The shed is attached to a kennel dog run, which is partially open to the elements, and it seems to be the perfect place to collect leaves, grass clippings, mice, spiders, wood lice, snails, etc. etc. I wonder how many of you are still reading this, or if you've flicked off the page because you're worried about the nightmares you'll have tonight!! This is the shed that dear-son-and-moody-teen and I bravely addressed. After we finished, I think my son had his second shower of the day! Eeeeeuuuuuwww, we never feel like we can completely rid ourselves of the feeling of cobwebs and creepy crawlies!

Under piles of chairs, papers, and boxes, we uncovered a bike that was slowly rusting away in a corner. I decided it was time to give it a new home, and I put a sign on it -- "FREE, please take" -- and rolled it to the front of the house and the edge of our drive. The bike is still in working order; just needed a bit of oil and TLC. Branduff laughed at me, thinking no one would want the bike. Five minutes later, Branduff went to the front of the property to check, and YES, the bike was GONE!

That's a good feeling as we are trying to downsize before moving next year. It almost makes up for the cobwebs and stuff that gets in my hair! Yuck! Almost.

Wednesday, August 8, 2012

More August Sunset Images


Here are some photos taken the other evening when storm clouds were gathering on the Rocky Mountains (near Estes Park). We are down in the foothills, and these photos were taken from Mariana Butte Golf Course.

In the photo above, you can see the reflection of the sunset in the golf course pond. However, the camera could not capture the true richness of the skies. If you watch the video from my earlier post, you'll be able to see just how moody and vibrant the skies were.




Below, I played around with the camera settings to achieve these darker and richer tones; however, the foreground detail is missing.


August Sunset in Mariana Butte

video

The changing weather is fascinating to watch as it hangs and dances over the Rocky Mountains. Niall and I decided to have a short walk in the Mariana Butte neighborhood, and we were amazed about the colors in the sky. I ran home for the camera and shot a bit of video. It was getting dark, so the camera struggled with the focus, but I still managed to capture a bit of the mood and action. You will notice  the lightening on the mountain; I didn't think I caught it but was happy to see I did!

Thursday, June 21, 2012

Garden in Bloom


In addition to the slide show on my previous posting, thought I would post some of the floral photos individually.

Above is a Rhapsody-In-Blue rose. Below is a giant poppy, which comes back every year, spreading over the bed with larger and abundant blooms.



Monday, June 18, 2012

June 2012 Garden

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Click above to see the most recent photos of our garden.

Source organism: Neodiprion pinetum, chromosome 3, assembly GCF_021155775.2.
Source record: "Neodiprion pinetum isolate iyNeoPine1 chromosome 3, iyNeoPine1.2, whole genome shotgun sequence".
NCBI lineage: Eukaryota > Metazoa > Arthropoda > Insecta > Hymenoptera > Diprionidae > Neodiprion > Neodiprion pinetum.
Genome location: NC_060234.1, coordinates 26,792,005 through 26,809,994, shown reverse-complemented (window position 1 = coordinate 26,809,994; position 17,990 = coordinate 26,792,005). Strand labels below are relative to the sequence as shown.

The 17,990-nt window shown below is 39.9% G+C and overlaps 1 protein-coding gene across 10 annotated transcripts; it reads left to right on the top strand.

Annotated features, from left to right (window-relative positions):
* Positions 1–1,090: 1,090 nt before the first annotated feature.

Thursday, May 3, 2012

Where's the blog?!

OK, I did it again . . . I intended on blogging all throughout the Easter/Spring break, and I didn't! We're already into May, and I'm back in England after a very satisfying month in Colorado.

Since I've been back to England, I think it has rained, to some extent, every day. Last week, when I returned, I had to overcome the expected jet lag. Gray skies, rain, and slick and semi-flooded streets do not encourage a break out from the doldrums of trip exhaustion.

But don't worry about all the flood waters and continual dreary rain: We are officially in a drought and probably will remain so through the year.

I felt quite impressed with myself that I managed to get motivated enough to order groceries for delivery to the house! Yes, that is one aspect of living in England that I like. It means that I don't have to get in my car, battle the elements and the traffic, use up gas/petrol, fight for a parking spot at the store, and continue that fight to get through the aisles inside the stores. The supermarkets in SE England are always packed and busy.

There is nothing leisurely and enjoyable about shopping 'live-and-in-person" for groceries here. I am one of those folks who like to take my time, eyeing new things on the shelf and reading labels. I am not popular in an English grocery store. I have been known to be run over by crazed mums pushing carts laden with food and their toddlers. This is not supposed to be bumper cars -- or dodge 'ems as they say here.

Most times, no one says anything, like 'excuse me' or 'I'm sorry.' They just push you out of the way, as if this is how all human kind acts. No, it is not!

Sometimes, I feel like a Martian here . . . oh yeah . . . that's right . . . I am!

But back to the grocery delivery . . . it is a divine aspect of living here, as my friend Alisha pointed out the other day. How sublime to sit in jammies at night and casually peruse the grocery aisles without a pushy trolley mum in sight.

That said, I do thoroughly enjoy my trips to the butchers and fruit and veg stands in some of our villages. We have a fantastic butcher shop in the nearby town of Bookham, and it is well known for great produce and wonderful gab. They are always exceedingly friendly, and I will miss them when I eventually leave here.